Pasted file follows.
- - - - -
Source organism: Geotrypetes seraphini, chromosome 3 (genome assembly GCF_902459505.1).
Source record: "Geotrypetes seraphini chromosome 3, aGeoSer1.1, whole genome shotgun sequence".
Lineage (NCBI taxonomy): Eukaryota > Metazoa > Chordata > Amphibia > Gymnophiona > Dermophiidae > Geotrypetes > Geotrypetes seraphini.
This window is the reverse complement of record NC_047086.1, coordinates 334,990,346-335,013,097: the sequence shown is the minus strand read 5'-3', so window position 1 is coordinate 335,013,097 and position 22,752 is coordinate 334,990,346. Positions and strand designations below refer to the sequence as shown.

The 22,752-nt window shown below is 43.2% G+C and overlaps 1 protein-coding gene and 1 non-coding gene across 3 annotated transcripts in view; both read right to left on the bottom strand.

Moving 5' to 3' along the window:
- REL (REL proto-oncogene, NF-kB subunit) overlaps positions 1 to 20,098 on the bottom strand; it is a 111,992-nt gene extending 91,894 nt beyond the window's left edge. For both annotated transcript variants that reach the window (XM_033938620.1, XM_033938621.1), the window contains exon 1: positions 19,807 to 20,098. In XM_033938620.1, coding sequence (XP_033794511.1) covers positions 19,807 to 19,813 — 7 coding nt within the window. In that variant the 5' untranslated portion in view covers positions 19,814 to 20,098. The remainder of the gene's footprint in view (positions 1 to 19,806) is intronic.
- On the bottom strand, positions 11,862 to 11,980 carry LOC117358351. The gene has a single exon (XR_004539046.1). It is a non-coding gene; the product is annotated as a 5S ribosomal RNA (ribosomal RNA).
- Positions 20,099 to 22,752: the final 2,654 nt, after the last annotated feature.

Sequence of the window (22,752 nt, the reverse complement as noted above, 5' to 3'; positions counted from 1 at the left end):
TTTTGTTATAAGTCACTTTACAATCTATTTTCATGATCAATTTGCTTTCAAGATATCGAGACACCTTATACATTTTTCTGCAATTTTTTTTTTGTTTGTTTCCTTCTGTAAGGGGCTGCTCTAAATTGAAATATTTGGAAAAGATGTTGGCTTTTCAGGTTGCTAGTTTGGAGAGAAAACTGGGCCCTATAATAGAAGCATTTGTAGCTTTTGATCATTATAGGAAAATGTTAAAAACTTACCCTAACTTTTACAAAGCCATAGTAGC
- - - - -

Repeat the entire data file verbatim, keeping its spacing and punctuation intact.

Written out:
Source organism: Geotrypetes seraphini, chromosome 3 (genome assembly GCF_902459505.1).
Source record: "Geotrypetes seraphini chromosome 3, aGeoSer1.1, whole genome shotgun sequence".
Lineage (NCBI taxonomy): Eukaryota > Metazoa > Chordata > Amphibia > Gymnophiona > Dermophiidae > Geotrypetes > Geotrypetes seraphini.
This window is the reverse complement of record NC_047086.1, coordinates 334,990,346-335,013,097: the sequence shown is the minus strand read 5'-3', so window position 1 is coordinate 335,013,097 and position 22,752 is coordinate 334,990,346. Positions and strand designations below refer to the sequence as shown.

The 22,752-nt window shown below is 43.2% G+C and overlaps 1 protein-coding gene and 1 non-coding gene across 3 annotated transcripts in view; both read right to left on the bottom strand.

Moving 5' to 3' along the window:
- REL (REL proto-oncogene, NF-kB subunit) overlaps positions 1 to 20,098 on the bottom strand; it is a 111,992-nt gene extending 91,894 nt beyond the window's left edge. For both annotated transcript variants that reach the window (XM_033938620.1, XM_033938621.1), the window contains exon 1: positions 19,807 to 20,098. In XM_033938620.1, coding sequence (XP_033794511.1) covers positions 19,807 to 19,813 — 7 coding nt within the window. In that variant the 5' untranslated portion in view covers positions 19,814 to 20,098. The remainder of the gene's footprint in view (positions 1 to 19,806) is intronic.
- On the bottom strand, positions 11,862 to 11,980 carry LOC117358351. The gene has a single exon (XR_004539046.1). It is a non-coding gene; the product is annotated as a 5S ribosomal RNA (ribosomal RNA).
- Positions 20,099 to 22,752: the final 2,654 nt, after the last annotated feature.

Sequence of the window (22,752 nt, the reverse complement as noted above, 5' to 3'; positions counted from 1 at the left end):
TTTTGTTATAAGTCACTTTACAATCTATTTTCATGATCAATTTGCTTTCAAGATATCGAGACACCTTATACATTTTTCTGCAATTTTTTTTTTGTTTGTTTCCTTCTGTAAGGGGCTGCTCTAAATTGAAATATTTGGAAAAGATGTTGGCTTTTCAGGTTGCTAGTTTGGAGAGAAAACTGGGCCCTATAATAGAAGCATTTGTAGCTTTTGATCATTATAGGAAAATGTTAAAAACTTACCCTAACTTTTACAAAGCCATAGTAGC